In the afterglow of their lovemaking, the pretty pony, Jeni, asked, “Why must you leave? You’ve been so far and wide without sign of your own kind. Can’t you settle here? And be with me?”

Lawrence said, “I do not feel welcome here. The stallions talk behind my back and make jests towards me in public.”

“They are jealous! Can you not see that?”

“I just want to fit in! I feel so alone!” Lawrence shook his mane in frustration. He needed to decide some things. He thought his best profound thoughts while walking so he headed off the next morning before any of the ponies awoke.

Lawrence walked all the way to Argentina.

In Argentina, he found a wild mustang herd. The elders of the tribe had heard many fascinating tales about unicorns. Maidre, one of the elders said, “Though we have heard the tales, we didn’t think they really existed.”

“But of course they existed, I am one.” Lawrence said.

Maidra replied, “Yes! Here you are! I can die happy now, knowing unicorns are real!”

“But I’m the only one! I’m not like the other horses and they hate me for it!” cried Lawrence.

The elder said, “For someone so old as you, and so travelled, you still have so much to learn.”


Lawrence left the meadow of the great mustang elders and pondered his dilemma. He was not like them. He was different. He had a horn in the middle of his forehead. Once, many centuries ago, the males of his species had used the horns to attack and fight over the fair females who were hornless. Lawrence never wanted to attack another horse, it would be unfair. He wanted to belong with a herd. He wanted to fit in.

When he got to Brazil he came across a wild herd of Andalusians. They were his size and shape. Their princess took a liking to Lawrence immediately. She was sleek and strong, with a shiny coat nearly all white except for a scattering of soft grey freckles on her hindside. Her long silky mane and tail the same dove grey. Her name was Bella.

She said to Lawrence, “Please stay with our herd. I’ve never met any horse like you. I want to be your mate forever.”

The unicorn said, “I’m so tired and I have known only loneliness for so long, I wish I could settle here with you…but your herd leader hates me. He feels threatened by my horn. I have no desire to usurp him, but he doesn’t trust me.”

“Gammal is my father, he wants me to be happy. He is quite old now and wishes me to rule the herd. I can’t do it alone, no mare would ever be as respected as a stallion.”

“I have a tough decision to make.” Lawrence announced as he turned away from her.

“I pray you decide in my favor Lawrence.” She said to his back as he clopped away.


Lawrence walked into a forest and found a strong sturdy tree. He rammed the tree with his horn, it sank halfway into its bark. Then he shook his head, his powerful neck snapped off the horn with a reverberant crack. He galloped back to the herd. He went to the princess mare and bowed low.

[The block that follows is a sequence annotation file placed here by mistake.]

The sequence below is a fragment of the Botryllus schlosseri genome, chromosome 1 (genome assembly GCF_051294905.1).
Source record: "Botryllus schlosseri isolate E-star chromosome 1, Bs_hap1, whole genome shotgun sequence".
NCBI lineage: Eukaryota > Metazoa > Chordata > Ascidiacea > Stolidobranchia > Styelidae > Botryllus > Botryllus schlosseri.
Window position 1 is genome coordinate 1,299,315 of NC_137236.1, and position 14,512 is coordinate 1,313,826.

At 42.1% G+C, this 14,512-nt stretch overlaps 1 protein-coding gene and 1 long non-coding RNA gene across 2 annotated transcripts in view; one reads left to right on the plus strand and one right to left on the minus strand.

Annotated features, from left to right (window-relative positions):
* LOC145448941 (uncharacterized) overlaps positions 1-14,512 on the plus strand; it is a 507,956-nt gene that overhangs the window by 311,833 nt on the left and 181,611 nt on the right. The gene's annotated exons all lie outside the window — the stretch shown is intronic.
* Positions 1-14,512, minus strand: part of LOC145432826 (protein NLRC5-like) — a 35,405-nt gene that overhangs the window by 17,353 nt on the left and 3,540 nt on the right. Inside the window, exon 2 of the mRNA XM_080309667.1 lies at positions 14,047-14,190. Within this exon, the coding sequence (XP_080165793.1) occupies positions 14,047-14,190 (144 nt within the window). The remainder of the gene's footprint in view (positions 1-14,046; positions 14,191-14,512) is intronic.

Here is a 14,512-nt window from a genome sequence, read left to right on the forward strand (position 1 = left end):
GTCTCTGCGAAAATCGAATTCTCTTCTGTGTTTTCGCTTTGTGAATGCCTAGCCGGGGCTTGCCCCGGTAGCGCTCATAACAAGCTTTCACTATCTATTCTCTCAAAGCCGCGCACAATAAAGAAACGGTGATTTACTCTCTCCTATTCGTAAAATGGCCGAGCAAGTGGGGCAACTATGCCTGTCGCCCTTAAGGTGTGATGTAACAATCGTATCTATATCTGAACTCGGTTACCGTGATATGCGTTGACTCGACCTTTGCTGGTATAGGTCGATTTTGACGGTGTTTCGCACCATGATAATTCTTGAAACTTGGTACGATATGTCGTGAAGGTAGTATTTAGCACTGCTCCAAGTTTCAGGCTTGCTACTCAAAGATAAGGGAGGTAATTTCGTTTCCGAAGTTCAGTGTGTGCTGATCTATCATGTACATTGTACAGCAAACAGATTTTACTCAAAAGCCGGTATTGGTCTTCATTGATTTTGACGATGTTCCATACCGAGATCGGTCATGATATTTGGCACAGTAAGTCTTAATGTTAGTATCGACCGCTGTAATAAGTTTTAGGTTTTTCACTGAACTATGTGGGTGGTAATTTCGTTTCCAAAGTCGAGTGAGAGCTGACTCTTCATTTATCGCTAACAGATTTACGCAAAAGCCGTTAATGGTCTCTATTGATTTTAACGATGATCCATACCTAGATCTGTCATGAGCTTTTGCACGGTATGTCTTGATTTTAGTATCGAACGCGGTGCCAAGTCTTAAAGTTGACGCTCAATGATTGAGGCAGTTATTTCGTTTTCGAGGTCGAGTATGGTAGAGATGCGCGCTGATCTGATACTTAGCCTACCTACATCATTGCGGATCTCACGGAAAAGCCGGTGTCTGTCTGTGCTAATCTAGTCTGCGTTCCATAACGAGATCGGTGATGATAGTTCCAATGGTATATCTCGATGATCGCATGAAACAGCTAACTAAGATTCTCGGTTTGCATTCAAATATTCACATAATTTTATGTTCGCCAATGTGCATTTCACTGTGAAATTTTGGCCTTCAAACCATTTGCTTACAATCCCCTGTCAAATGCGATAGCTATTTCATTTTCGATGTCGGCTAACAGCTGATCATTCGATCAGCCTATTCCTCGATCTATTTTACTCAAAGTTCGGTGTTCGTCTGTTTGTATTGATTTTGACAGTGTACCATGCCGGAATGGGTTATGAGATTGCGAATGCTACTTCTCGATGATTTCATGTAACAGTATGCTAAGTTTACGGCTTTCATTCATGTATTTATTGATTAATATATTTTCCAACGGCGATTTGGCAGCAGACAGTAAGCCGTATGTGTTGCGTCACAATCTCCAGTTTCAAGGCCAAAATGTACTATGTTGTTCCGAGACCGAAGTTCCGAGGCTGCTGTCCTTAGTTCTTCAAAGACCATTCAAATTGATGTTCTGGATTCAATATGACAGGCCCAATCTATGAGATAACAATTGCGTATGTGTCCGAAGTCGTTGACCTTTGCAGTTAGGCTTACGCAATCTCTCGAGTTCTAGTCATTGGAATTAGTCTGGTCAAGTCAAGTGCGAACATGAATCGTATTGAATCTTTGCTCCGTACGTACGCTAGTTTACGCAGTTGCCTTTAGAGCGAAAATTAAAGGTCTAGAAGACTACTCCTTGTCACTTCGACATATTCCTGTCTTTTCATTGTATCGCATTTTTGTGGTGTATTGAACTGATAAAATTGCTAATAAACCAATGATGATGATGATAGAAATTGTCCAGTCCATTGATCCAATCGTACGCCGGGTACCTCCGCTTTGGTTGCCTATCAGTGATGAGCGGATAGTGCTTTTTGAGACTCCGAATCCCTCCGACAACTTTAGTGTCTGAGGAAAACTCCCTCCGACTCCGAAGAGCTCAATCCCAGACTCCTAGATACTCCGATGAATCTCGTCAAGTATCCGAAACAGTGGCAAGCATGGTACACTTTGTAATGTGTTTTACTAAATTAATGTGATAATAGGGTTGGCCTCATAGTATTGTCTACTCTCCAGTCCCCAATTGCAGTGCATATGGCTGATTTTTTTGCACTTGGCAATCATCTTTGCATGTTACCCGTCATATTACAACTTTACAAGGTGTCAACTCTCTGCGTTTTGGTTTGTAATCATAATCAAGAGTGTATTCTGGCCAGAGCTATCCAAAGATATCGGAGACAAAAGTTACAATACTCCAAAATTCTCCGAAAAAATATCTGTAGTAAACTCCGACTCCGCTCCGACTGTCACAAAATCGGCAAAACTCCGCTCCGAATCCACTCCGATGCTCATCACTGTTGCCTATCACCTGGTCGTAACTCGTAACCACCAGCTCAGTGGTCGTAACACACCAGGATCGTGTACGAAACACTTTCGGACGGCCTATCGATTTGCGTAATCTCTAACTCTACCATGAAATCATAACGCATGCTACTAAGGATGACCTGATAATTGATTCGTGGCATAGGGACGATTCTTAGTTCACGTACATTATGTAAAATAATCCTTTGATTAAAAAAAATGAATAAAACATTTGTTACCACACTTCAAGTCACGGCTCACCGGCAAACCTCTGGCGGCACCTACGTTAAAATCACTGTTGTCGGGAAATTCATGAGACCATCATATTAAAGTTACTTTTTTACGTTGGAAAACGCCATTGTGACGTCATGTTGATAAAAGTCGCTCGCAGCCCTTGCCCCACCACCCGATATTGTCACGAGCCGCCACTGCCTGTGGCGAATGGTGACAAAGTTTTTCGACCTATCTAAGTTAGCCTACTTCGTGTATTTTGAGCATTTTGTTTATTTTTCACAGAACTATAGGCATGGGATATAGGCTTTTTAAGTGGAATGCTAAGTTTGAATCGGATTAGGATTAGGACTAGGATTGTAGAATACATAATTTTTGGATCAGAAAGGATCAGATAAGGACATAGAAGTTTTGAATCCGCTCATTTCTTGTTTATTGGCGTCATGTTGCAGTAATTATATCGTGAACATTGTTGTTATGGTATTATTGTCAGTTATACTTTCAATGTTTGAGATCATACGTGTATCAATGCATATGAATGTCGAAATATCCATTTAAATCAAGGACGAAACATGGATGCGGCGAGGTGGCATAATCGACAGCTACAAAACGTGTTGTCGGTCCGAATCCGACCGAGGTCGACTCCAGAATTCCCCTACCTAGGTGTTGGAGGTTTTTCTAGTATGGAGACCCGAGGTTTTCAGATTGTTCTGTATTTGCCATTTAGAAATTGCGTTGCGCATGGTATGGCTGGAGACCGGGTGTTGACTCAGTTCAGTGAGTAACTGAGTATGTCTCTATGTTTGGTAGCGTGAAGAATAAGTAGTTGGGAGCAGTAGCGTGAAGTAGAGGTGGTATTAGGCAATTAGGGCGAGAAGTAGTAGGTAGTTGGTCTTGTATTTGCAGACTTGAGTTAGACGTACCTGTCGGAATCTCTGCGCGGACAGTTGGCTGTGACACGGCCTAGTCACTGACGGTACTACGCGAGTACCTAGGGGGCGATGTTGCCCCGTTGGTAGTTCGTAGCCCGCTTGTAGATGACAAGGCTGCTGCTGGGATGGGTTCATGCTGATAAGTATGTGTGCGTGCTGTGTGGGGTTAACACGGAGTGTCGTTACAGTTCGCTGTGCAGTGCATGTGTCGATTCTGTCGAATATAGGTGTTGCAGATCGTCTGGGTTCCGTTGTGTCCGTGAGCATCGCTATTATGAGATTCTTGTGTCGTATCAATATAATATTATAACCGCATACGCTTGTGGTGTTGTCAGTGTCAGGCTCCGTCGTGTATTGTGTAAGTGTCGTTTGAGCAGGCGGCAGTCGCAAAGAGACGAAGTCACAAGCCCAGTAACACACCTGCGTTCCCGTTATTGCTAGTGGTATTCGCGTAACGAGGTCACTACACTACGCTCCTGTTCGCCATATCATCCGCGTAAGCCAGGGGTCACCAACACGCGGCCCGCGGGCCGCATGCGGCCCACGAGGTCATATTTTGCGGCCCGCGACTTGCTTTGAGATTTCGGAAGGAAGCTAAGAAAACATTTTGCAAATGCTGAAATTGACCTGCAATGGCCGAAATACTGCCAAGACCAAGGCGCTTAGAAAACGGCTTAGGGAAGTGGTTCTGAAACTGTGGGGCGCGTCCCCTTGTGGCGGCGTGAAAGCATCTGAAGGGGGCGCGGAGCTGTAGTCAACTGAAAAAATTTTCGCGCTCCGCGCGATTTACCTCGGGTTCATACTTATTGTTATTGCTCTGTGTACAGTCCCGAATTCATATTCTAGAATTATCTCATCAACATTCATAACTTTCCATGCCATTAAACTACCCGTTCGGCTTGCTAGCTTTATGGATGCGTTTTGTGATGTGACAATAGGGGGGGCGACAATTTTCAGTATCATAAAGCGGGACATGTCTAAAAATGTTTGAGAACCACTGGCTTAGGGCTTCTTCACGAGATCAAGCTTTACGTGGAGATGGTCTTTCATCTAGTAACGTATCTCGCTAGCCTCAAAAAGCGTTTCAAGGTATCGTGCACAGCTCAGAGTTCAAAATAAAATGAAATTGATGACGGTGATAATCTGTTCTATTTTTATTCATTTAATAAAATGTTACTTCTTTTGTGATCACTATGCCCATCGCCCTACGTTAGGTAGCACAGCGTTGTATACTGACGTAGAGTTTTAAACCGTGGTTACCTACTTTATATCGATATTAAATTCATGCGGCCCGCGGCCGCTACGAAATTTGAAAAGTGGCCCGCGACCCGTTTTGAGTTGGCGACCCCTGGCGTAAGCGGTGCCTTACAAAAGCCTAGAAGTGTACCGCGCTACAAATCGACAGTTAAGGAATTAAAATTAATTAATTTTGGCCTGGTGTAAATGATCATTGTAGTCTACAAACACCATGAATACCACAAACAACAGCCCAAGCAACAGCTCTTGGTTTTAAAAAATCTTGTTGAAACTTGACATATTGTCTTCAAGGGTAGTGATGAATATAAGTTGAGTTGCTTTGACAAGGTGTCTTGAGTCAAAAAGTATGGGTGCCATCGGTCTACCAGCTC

Bella said, “What have you done?!”

Lawrence replied, “I want to settle here with you! And your tribe. I’m done my quest. There are no more unicorns.”

“I can’t be with you now! I loved you for your uniqueness, the horn made you a legend. Now you are just another horse.” She sighed heavily. “You should have become our leader, with me, as queen at your side.”

Lawrence’s long silken mane trembled with disbelief. Dumbfounded, he slowly plodded away into a herd that welcomed him as family. Bella’s father chose a suitable young stallion for her, and life on the plains was peaceful. Gammal left on his funeral journey shortly afterwards, the horses would not see him again until thier own journey was complete.

Lawrence lived peacefully within the herd, the stallions his friends and allies, and the mares like sisters. He was content, and grew quite old. His eyesight was failing and his ears twitched with palsy. In his great heart remained an immense loneliness.

“What else should I have done?” he lamented night after night before lifting off to the macrocosm of dreams.

One day he felt the winged warrior, the Death-Stallion, silently bearing down upon him. It was time for his funeral journey. He clopped up the Warrier’s Hill, past the ancient pines and the whispering yellow meadow grass, to where all the herd go to die. He’d earned his right to die there by becoming one of them.

As he lay down for his final rest, Bella came to him.

She said, “Lawrence, please open your weary eyes one last time.”

Lawrence, who had been lamenting on his bad decision for the last time, opened his eyes. They were out of focus, though he imagined he saw six pure white stallions gathered around Bella who was smiling, “These children have been searching the continent for their father and in doing so, found each other along the way.”

Lawrence’s old eyes finally focused as he came back from the brink of the Heavenly Path to the Promised Pasture.

The six young horses before him ranged in age from mere foals to full grown young stallions. Their coats were radiating snowy white in the low dusk light, And he gasped when he saw that each one had a pointed, spiraled horn growing from his forehead! They were the handsomest, most alluring creatures he’d ever seen.

He knew they would hear all about his legendary travels and the terrible decision he’d foolishly made. And he felt in his heart that none of them would make the same mistake.

.